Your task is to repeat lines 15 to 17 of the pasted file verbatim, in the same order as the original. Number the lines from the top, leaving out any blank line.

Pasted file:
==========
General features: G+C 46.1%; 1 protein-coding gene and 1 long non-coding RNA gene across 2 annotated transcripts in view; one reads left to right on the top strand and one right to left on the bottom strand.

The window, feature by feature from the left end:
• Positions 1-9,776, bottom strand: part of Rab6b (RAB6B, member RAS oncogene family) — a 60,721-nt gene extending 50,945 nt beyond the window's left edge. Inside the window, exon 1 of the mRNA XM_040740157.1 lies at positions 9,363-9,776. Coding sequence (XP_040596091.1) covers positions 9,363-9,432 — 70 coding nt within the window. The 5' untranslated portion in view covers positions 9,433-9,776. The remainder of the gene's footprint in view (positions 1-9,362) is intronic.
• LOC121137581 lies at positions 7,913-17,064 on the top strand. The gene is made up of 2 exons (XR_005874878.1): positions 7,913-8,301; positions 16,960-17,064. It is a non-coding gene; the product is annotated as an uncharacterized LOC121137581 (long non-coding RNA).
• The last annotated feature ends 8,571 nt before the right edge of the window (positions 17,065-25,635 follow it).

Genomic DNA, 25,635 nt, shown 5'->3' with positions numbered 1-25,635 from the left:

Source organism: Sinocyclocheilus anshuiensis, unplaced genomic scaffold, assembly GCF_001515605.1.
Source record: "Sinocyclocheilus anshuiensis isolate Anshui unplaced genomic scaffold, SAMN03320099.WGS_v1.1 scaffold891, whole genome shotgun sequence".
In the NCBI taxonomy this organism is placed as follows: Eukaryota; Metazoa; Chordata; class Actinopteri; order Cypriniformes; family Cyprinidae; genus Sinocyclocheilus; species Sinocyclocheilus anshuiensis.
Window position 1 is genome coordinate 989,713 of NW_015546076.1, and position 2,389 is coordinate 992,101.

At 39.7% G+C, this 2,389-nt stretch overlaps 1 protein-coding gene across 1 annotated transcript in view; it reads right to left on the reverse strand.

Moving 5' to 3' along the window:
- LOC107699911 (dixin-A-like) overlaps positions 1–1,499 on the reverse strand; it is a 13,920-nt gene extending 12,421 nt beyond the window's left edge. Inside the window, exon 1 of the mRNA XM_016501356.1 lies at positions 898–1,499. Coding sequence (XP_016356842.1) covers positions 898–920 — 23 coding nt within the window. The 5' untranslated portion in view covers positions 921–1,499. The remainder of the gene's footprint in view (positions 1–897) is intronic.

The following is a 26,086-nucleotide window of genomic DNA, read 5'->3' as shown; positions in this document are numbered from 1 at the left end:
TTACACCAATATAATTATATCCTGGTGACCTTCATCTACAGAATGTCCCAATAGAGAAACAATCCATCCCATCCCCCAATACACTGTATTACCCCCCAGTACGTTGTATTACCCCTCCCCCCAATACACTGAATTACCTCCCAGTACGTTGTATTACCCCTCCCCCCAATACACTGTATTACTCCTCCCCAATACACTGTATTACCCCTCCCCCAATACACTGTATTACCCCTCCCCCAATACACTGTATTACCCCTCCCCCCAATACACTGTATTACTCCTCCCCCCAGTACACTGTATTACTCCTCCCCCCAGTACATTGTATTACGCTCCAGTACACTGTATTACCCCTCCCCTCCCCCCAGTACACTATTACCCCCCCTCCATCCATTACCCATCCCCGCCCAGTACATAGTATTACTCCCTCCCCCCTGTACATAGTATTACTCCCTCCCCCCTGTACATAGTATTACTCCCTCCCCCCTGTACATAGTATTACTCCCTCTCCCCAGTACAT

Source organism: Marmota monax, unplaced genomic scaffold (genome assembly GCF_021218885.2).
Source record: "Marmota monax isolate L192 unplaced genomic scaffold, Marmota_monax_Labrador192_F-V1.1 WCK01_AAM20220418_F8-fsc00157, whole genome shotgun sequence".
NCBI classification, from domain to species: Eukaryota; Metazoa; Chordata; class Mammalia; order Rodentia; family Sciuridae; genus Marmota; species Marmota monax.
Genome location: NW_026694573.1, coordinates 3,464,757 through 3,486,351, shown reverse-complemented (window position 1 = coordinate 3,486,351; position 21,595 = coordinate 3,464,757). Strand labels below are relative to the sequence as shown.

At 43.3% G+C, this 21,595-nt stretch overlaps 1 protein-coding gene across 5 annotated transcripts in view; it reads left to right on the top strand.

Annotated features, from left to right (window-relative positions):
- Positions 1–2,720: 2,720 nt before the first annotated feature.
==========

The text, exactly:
TTACACCAATATAATTATATCCTGGTGACCTTCATCTACAGAATGTCCCAATAGAGAAACAATCCATCCCATCCCCCAATACACTGTATTACCCCCCAGTACGTTGTATTACCCCTCCCCCCAATACACTGAATTACCTCCCAGTACGTTGTATTACCCCTCCCCCCAATACACTGTATTACTCCTCCCCAATACACTGTATTACCCCTCCCCCAATACACTGTATTACCCCTCCCCCAATACACTGTATTACCCCTCCCCCCAATACACTGTATTACTCCTCCCCCCAGTACACTGTATTACTCCTCCCCCCAGTACATTGTATTACGCTCCAGTACACTGTATTACCCCTCCCCTCCCCCCAGTACACTATTACCCCCCCTCCATCCATTACCCATCCCCGCCCAGTACATAGTATTACTCCCTCCCCCCTGTACATAGTATTACTCCCTCCCCCCTGTACATAGTATTACTCCCTCCCCCCTGTACATAGTATTACTCCCTCTCCCCAGTACAT

Source organism: Marmota monax, unplaced genomic scaffold (genome assembly GCF_021218885.2).
Source record: "Marmota monax isolate L192 unplaced genomic scaffold, Marmota_monax_Labrador192_F-V1.1 WCK01_AAM20220418_F8-fsc00157, whole genome shotgun sequence".